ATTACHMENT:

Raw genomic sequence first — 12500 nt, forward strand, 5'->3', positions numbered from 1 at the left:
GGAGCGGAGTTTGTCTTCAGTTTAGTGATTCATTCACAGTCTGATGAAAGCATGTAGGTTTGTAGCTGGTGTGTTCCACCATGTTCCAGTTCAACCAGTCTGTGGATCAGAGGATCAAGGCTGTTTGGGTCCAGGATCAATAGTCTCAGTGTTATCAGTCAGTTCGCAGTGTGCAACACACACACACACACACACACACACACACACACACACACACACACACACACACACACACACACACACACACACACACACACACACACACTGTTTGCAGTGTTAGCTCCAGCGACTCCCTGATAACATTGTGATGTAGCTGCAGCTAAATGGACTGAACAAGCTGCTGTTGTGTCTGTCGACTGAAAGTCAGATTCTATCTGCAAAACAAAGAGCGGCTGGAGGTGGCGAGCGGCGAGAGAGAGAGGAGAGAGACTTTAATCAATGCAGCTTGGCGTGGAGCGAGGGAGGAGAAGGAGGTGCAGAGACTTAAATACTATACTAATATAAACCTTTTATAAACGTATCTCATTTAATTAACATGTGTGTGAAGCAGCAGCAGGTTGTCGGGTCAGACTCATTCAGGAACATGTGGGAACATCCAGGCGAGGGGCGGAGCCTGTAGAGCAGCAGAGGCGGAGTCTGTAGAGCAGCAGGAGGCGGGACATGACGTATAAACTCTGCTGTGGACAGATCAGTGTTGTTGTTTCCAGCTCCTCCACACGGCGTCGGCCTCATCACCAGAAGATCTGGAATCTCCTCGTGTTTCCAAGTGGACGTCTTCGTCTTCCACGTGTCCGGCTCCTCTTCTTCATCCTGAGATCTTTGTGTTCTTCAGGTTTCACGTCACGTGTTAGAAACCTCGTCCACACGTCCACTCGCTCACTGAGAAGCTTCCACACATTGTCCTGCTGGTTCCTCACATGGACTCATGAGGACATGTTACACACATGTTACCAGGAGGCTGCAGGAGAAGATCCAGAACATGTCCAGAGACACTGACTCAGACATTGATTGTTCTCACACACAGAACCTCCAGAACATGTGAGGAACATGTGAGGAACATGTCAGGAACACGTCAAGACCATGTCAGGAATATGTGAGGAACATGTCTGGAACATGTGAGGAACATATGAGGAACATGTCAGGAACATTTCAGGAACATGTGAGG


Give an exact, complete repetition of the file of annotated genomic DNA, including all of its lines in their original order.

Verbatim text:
Raw genomic sequence first — 12500 nt, forward strand, 5'->3', positions numbered from 1 at the left:
GGAGCGGAGTTTGTCTTCAGTTTAGTGATTCATTCACAGTCTGATGAAAGCATGTAGGTTTGTAGCTGGTGTGTTCCACCATGTTCCAGTTCAACCAGTCTGTGGATCAGAGGATCAAGGCTGTTTGGGTCCAGGATCAATAGTCTCAGTGTTATCAGTCAGTTCGCAGTGTGCAACACACACACACACACACACACACACACACACACACACACACACACACACACACACACACACACACACACACACACACACACACACACACTGTTTGCAGTGTTAGCTCCAGCGACTCCCTGATAACATTGTGATGTAGCTGCAGCTAAATGGACTGAACAAGCTGCTGTTGTGTCTGTCGACTGAAAGTCAGATTCTATCTGCAAAACAAAGAGCGGCTGGAGGTGGCGAGCGGCGAGAGAGAGAGGAGAGAGACTTTAATCAATGCAGCTTGGCGTGGAGCGAGGGAGGAGAAGGAGGTGCAGAGACTTAAATACTATACTAATATAAACCTTTTATAAACGTATCTCATTTAATTAACATGTGTGTGAAGCAGCAGCAGGTTGTCGGGTCAGACTCATTCAGGAACATGTGGGAACATCCAGGCGAGGGGCGGAGCCTGTAGAGCAGCAGAGGCGGAGTCTGTAGAGCAGCAGGAGGCGGGACATGACGTATAAACTCTGCTGTGGACAGATCAGTGTTGTTGTTTCCAGCTCCTCCACACGGCGTCGGCCTCATCACCAGAAGATCTGGAATCTCCTCGTGTTTCCAAGTGGACGTCTTCGTCTTCCACGTGTCCGGCTCCTCTTCTTCATCCTGAGATCTTTGTGTTCTTCAGGTTTCACGTCACGTGTTAGAAACCTCGTCCACACGTCCACTCGCTCACTGAGAAGCTTCCACACATTGTCCTGCTGGTTCCTCACATGGACTCATGAGGACATGTTACACACATGTTACCAGGAGGCTGCAGGAGAAGATCCAGAACATGTCCAGAGACACTGACTCAGACATTGATTGTTCTCACACACAGAACCTCCAGAACATGTGAGGAACATGTGAGGAACATGTCAGGAACACGTCAAGACCATGTCAGGAATATGTGAGGAACATGTCTGGAACATGTGAGGAACATATGAGGAACATGTCAGGAACATTTCAGGAACATGTGAGG